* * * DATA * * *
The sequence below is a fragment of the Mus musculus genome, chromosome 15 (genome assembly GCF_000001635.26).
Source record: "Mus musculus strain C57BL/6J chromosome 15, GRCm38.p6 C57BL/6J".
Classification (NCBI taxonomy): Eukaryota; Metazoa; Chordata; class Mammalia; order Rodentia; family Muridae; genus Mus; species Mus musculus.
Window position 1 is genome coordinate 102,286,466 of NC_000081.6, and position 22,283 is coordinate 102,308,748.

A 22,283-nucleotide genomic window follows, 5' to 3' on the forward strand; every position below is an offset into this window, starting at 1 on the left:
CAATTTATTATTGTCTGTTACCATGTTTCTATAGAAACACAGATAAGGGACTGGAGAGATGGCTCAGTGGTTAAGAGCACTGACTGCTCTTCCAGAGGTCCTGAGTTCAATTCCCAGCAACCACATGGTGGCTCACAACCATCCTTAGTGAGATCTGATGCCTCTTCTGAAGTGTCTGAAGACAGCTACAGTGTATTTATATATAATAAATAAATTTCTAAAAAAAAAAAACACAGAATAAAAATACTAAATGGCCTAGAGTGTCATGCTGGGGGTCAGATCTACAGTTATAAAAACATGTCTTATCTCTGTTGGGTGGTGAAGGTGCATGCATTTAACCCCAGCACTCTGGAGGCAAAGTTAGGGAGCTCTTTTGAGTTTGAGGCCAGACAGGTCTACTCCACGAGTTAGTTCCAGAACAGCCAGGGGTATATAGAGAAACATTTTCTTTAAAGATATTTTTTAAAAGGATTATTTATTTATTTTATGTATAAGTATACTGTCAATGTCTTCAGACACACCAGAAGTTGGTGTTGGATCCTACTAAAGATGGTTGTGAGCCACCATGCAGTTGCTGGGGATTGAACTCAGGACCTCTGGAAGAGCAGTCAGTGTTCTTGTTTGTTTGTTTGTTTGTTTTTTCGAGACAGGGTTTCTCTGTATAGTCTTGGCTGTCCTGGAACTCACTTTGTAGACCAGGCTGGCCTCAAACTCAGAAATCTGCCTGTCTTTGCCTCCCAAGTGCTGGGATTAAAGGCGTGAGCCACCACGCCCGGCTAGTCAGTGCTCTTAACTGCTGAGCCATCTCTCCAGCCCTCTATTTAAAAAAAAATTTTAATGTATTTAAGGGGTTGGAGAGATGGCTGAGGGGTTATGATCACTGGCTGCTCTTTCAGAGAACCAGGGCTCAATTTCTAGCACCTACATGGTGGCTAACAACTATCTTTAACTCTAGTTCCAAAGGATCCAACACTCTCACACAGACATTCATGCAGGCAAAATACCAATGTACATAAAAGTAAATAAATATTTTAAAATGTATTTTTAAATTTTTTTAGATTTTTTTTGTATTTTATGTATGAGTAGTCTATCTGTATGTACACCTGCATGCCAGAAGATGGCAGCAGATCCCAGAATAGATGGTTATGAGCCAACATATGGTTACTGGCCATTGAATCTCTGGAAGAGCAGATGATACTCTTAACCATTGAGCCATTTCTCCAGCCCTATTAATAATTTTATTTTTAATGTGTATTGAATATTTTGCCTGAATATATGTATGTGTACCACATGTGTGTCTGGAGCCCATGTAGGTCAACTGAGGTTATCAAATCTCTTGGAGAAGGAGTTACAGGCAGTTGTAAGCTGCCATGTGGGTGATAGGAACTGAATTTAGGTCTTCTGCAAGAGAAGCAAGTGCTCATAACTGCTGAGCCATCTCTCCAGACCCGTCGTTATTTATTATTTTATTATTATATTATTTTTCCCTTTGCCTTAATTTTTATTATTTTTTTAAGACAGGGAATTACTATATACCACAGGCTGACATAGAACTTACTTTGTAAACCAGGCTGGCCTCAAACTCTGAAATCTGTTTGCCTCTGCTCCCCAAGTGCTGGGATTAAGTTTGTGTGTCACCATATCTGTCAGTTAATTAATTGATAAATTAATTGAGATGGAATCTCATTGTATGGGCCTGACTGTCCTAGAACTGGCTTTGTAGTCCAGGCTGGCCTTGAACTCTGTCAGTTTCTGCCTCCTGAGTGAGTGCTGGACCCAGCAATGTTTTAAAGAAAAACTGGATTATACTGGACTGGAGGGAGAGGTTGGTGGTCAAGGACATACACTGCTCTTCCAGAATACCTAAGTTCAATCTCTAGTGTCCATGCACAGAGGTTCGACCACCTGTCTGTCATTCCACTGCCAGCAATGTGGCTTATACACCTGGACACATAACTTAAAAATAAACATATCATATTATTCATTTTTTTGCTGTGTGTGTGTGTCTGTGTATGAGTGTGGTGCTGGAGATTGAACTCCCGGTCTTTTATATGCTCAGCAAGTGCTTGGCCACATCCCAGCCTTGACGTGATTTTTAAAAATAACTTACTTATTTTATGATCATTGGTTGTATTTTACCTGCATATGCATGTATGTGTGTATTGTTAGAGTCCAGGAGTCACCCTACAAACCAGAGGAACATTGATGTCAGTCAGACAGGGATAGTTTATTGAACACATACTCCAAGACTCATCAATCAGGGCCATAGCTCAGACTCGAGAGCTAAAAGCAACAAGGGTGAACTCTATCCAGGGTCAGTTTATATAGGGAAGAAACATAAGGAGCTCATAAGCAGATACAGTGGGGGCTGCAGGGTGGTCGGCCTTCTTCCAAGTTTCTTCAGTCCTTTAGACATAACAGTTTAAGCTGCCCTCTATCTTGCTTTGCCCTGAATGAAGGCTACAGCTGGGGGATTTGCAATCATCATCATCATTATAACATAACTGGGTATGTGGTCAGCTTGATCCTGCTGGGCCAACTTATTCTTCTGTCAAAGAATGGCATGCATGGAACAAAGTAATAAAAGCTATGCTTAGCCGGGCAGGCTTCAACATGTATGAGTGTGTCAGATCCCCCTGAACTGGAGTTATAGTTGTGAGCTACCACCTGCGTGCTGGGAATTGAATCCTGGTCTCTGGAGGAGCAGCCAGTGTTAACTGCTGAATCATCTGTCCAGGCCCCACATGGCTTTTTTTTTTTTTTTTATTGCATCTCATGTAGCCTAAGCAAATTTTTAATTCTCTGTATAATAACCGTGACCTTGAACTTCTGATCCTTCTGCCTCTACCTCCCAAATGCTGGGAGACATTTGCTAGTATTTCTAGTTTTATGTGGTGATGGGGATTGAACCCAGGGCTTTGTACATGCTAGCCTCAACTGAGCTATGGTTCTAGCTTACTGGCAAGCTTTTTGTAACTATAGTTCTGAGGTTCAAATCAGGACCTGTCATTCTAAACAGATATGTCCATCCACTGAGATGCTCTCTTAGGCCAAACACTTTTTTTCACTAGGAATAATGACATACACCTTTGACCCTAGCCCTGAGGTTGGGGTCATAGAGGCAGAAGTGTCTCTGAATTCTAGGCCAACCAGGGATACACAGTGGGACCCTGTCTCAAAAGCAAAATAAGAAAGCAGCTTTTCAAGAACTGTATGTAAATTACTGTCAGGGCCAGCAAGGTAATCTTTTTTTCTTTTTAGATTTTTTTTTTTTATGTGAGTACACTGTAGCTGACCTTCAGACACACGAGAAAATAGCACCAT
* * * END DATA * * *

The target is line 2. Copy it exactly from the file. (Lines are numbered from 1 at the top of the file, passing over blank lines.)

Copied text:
Source record: "Mus musculus strain C57BL/6J chromosome 15, GRCm38.p6 C57BL/6J".